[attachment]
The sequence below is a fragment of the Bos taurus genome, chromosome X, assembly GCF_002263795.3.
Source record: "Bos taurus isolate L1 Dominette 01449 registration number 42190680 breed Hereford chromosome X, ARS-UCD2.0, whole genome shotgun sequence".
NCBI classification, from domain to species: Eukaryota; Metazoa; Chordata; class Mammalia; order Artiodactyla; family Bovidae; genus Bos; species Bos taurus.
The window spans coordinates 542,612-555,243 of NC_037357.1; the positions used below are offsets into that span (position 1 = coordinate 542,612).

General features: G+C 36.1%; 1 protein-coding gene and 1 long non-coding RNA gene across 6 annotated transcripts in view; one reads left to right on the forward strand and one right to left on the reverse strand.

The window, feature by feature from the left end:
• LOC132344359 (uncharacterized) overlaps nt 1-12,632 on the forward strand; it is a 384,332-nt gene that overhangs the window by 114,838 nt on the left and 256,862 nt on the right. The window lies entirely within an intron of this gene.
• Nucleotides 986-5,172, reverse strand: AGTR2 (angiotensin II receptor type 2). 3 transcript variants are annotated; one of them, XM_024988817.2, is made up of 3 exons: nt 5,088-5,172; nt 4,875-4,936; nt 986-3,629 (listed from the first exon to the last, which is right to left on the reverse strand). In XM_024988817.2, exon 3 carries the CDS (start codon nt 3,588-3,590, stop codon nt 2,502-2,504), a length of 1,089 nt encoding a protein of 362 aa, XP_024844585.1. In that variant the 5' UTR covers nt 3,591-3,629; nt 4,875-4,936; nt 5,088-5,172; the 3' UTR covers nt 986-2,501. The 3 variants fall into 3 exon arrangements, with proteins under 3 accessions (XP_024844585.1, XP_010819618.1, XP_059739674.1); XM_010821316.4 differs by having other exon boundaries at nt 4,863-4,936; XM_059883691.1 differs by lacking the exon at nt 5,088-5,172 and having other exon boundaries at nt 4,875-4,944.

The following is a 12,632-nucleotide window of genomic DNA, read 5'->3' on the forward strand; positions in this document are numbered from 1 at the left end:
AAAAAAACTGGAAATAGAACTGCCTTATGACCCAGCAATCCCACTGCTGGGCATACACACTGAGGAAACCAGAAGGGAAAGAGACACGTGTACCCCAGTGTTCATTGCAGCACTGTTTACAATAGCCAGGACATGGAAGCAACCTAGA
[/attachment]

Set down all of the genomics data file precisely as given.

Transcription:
The sequence below is a fragment of the Bos taurus genome, chromosome X, assembly GCF_002263795.3.
Source record: "Bos taurus isolate L1 Dominette 01449 registration number 42190680 breed Hereford chromosome X, ARS-UCD2.0, whole genome shotgun sequence".
NCBI classification, from domain to species: Eukaryota; Metazoa; Chordata; class Mammalia; order Artiodactyla; family Bovidae; genus Bos; species Bos taurus.
The window spans coordinates 542,612-555,243 of NC_037357.1; the positions used below are offsets into that span (position 1 = coordinate 542,612).

General features: G+C 36.1%; 1 protein-coding gene and 1 long non-coding RNA gene across 6 annotated transcripts in view; one reads left to right on the forward strand and one right to left on the reverse strand.

The window, feature by feature from the left end:
• LOC132344359 (uncharacterized) overlaps nt 1-12,632 on the forward strand; it is a 384,332-nt gene that overhangs the window by 114,838 nt on the left and 256,862 nt on the right. The window lies entirely within an intron of this gene.
• Nucleotides 986-5,172, reverse strand: AGTR2 (angiotensin II receptor type 2). 3 transcript variants are annotated; one of them, XM_024988817.2, is made up of 3 exons: nt 5,088-5,172; nt 4,875-4,936; nt 986-3,629 (listed from the first exon to the last, which is right to left on the reverse strand). In XM_024988817.2, exon 3 carries the CDS (start codon nt 3,588-3,590, stop codon nt 2,502-2,504), a length of 1,089 nt encoding a protein of 362 aa, XP_024844585.1. In that variant the 5' UTR covers nt 3,591-3,629; nt 4,875-4,936; nt 5,088-5,172; the 3' UTR covers nt 986-2,501. The 3 variants fall into 3 exon arrangements, with proteins under 3 accessions (XP_024844585.1, XP_010819618.1, XP_059739674.1); XM_010821316.4 differs by having other exon boundaries at nt 4,863-4,936; XM_059883691.1 differs by lacking the exon at nt 5,088-5,172 and having other exon boundaries at nt 4,875-4,944.

The following is a 12,632-nucleotide window of genomic DNA, read 5'->3' on the forward strand; positions in this document are numbered from 1 at the left end:
AAAAAAACTGGAAATAGAACTGCCTTATGACCCAGCAATCCCACTGCTGGGCATACACACTGAGGAAACCAGAAGGGAAAGAGACACGTGTACCCCAGTGTTCATTGCAGCACTGTTTACAATAGCCAGGACATGGAAGCAACCTAGA